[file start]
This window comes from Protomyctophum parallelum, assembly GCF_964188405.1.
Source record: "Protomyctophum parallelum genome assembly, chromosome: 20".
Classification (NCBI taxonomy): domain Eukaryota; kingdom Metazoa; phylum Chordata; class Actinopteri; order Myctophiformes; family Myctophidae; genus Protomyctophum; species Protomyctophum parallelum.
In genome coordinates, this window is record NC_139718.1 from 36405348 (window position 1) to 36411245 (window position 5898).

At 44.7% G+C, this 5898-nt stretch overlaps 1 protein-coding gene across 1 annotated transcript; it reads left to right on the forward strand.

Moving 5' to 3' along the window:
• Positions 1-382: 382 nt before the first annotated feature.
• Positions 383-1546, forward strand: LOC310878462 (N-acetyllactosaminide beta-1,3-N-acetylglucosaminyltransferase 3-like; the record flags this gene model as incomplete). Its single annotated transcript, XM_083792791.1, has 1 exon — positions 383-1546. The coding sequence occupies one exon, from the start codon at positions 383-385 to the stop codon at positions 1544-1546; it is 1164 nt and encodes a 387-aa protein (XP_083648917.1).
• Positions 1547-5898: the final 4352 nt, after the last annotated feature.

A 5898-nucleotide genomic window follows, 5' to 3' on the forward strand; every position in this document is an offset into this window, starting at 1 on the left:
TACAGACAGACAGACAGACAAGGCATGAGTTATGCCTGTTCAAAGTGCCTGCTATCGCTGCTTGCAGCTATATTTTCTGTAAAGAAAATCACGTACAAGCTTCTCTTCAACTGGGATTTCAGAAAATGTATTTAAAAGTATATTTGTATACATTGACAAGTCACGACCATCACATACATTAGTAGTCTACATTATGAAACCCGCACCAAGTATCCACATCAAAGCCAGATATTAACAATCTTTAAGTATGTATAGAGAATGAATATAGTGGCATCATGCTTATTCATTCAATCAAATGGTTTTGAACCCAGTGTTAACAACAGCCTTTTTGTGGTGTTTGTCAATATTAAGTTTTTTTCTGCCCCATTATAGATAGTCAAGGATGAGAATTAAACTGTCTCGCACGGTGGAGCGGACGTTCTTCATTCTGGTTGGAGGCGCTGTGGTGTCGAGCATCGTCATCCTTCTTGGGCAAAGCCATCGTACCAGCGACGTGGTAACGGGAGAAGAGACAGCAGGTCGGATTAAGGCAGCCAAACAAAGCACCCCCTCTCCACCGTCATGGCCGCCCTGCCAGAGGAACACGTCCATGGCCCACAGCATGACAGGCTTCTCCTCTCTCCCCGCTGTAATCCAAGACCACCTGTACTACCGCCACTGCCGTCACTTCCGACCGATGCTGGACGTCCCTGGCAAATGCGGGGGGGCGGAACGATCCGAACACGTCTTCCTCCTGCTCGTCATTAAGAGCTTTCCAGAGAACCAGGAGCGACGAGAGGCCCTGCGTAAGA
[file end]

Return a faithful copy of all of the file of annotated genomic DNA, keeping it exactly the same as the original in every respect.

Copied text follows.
This window comes from Protomyctophum parallelum, assembly GCF_964188405.1.
Source record: "Protomyctophum parallelum genome assembly, chromosome: 20".
Classification (NCBI taxonomy): domain Eukaryota; kingdom Metazoa; phylum Chordata; class Actinopteri; order Myctophiformes; family Myctophidae; genus Protomyctophum; species Protomyctophum parallelum.
In genome coordinates, this window is record NC_139718.1 from 36405348 (window position 1) to 36411245 (window position 5898).

At 44.7% G+C, this 5898-nt stretch overlaps 1 protein-coding gene across 1 annotated transcript; it reads left to right on the forward strand.

Moving 5' to 3' along the window:
• Positions 1-382: 382 nt before the first annotated feature.
• Positions 383-1546, forward strand: LOC310878462 (N-acetyllactosaminide beta-1,3-N-acetylglucosaminyltransferase 3-like; the record flags this gene model as incomplete). Its single annotated transcript, XM_083792791.1, has 1 exon — positions 383-1546. The coding sequence occupies one exon, from the start codon at positions 383-385 to the stop codon at positions 1544-1546; it is 1164 nt and encodes a 387-aa protein (XP_083648917.1).
• Positions 1547-5898: the final 4352 nt, after the last annotated feature.

A 5898-nucleotide genomic window follows, 5' to 3' on the forward strand; every position in this document is an offset into this window, starting at 1 on the left:
TACAGACAGACAGACAGACAAGGCATGAGTTATGCCTGTTCAAAGTGCCTGCTATCGCTGCTTGCAGCTATATTTTCTGTAAAGAAAATCACGTACAAGCTTCTCTTCAACTGGGATTTCAGAAAATGTATTTAAAAGTATATTTGTATACATTGACAAGTCACGACCATCACATACATTAGTAGTCTACATTATGAAACCCGCACCAAGTATCCACATCAAAGCCAGATATTAACAATCTTTAAGTATGTATAGAGAATGAATATAGTGGCATCATGCTTATTCATTCAATCAAATGGTTTTGAACCCAGTGTTAACAACAGCCTTTTTGTGGTGTTTGTCAATATTAAGTTTTTTTCTGCCCCATTATAGATAGTCAAGGATGAGAATTAAACTGTCTCGCACGGTGGAGCGGACGTTCTTCATTCTGGTTGGAGGCGCTGTGGTGTCGAGCATCGTCATCCTTCTTGGGCAAAGCCATCGTACCAGCGACGTGGTAACGGGAGAAGAGACAGCAGGTCGGATTAAGGCAGCCAAACAAAGCACCCCCTCTCCACCGTCATGGCCGCCCTGCCAGAGGAACACGTCCATGGCCCACAGCATGACAGGCTTCTCCTCTCTCCCCGCTGTAATCCAAGACCACCTGTACTACCGCCACTGCCGTCACTTCCGACCGATGCTGGACGTCCCTGGCAAATGCGGGGGGGCGGAACGATCCGAACACGTCTTCCTCCTGCTCGTCATTAAGAGCTTTCCAGAGAACCAGGAGCGACGAGAGGCCCTGCGTAAGA